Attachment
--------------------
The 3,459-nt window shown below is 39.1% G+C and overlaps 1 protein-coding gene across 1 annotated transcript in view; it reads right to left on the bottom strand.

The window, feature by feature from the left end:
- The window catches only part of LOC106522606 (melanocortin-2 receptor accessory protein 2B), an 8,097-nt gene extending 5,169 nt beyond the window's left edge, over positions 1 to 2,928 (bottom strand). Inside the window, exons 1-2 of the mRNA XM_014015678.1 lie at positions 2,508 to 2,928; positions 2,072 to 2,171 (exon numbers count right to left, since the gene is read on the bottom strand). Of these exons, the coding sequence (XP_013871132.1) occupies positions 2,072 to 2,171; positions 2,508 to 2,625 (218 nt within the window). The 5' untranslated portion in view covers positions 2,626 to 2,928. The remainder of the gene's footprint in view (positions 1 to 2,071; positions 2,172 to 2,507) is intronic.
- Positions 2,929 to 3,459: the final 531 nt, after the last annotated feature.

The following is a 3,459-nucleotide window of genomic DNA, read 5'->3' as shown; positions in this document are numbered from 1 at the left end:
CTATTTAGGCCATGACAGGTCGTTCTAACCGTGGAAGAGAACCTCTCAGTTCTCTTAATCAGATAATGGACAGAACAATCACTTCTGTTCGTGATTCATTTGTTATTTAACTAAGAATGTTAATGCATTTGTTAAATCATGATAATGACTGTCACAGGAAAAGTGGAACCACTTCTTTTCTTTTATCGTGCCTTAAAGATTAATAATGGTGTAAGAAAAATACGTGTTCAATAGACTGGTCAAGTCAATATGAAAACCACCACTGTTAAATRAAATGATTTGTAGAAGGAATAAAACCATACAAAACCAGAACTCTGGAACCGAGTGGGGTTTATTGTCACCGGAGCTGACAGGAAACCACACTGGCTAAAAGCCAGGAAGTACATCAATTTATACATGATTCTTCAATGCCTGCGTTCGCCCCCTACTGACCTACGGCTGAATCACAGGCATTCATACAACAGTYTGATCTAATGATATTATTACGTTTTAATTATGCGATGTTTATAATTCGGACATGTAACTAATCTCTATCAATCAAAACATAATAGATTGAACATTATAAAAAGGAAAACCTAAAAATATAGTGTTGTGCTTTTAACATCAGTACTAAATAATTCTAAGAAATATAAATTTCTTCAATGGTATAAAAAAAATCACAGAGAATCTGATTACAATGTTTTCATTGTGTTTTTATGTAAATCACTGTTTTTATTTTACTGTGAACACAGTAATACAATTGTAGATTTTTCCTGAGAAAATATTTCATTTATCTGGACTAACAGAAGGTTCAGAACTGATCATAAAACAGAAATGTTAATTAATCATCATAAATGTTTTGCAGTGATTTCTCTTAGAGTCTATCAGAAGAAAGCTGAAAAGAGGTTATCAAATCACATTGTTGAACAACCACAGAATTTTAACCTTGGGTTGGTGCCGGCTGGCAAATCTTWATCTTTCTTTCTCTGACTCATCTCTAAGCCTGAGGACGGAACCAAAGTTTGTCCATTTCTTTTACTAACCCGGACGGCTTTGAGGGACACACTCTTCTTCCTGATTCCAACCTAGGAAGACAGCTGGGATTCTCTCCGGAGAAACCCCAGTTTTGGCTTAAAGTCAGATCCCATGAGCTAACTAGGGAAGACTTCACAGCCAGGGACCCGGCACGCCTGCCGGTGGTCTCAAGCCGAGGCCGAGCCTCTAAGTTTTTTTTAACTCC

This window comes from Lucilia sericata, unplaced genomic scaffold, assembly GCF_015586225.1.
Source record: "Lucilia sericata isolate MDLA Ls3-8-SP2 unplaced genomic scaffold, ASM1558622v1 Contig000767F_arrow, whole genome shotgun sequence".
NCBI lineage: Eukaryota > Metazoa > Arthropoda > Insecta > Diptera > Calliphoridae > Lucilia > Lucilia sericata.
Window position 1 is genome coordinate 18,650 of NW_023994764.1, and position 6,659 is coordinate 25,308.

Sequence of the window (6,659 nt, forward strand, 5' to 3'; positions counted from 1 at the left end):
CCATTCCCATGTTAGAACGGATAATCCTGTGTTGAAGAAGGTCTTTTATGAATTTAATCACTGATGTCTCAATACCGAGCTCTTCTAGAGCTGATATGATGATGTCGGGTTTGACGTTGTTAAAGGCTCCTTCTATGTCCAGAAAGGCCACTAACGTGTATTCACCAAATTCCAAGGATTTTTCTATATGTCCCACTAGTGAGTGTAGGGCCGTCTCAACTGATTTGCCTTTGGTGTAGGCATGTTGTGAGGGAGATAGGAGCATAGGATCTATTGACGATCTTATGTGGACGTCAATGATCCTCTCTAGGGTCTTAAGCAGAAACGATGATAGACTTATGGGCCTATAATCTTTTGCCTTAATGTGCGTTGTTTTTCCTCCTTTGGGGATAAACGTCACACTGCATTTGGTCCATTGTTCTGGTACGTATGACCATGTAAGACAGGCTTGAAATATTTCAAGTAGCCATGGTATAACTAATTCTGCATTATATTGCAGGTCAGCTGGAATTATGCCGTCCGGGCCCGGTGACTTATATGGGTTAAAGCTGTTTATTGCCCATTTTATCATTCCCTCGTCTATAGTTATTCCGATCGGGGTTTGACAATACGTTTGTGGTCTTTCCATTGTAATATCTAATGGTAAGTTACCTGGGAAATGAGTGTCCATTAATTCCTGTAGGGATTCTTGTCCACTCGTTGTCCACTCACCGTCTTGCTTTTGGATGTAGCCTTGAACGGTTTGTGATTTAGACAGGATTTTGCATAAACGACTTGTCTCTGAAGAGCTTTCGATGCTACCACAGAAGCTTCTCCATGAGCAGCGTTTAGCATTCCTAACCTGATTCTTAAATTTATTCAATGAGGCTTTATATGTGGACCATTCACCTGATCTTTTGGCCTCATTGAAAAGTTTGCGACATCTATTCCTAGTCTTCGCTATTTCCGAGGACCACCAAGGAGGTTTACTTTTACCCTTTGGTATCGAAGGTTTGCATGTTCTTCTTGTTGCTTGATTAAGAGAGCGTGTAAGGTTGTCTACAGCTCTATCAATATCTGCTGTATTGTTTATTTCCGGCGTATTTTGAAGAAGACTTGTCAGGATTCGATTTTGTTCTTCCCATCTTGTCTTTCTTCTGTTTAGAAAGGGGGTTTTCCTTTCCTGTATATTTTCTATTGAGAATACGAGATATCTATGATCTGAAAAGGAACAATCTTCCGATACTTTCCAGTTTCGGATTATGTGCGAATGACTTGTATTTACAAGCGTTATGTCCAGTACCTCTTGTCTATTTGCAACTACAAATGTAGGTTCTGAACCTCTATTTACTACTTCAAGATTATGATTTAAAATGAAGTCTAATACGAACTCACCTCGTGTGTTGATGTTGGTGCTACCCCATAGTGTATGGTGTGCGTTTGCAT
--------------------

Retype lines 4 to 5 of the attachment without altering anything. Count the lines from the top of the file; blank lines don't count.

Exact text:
- Positions 2,929 to 3,459: the final 531 nt, after the last annotated feature.

The following is a 3,459-nucleotide window of genomic DNA, read 5'->3' as shown; positions in this document are numbered from 1 at the left end: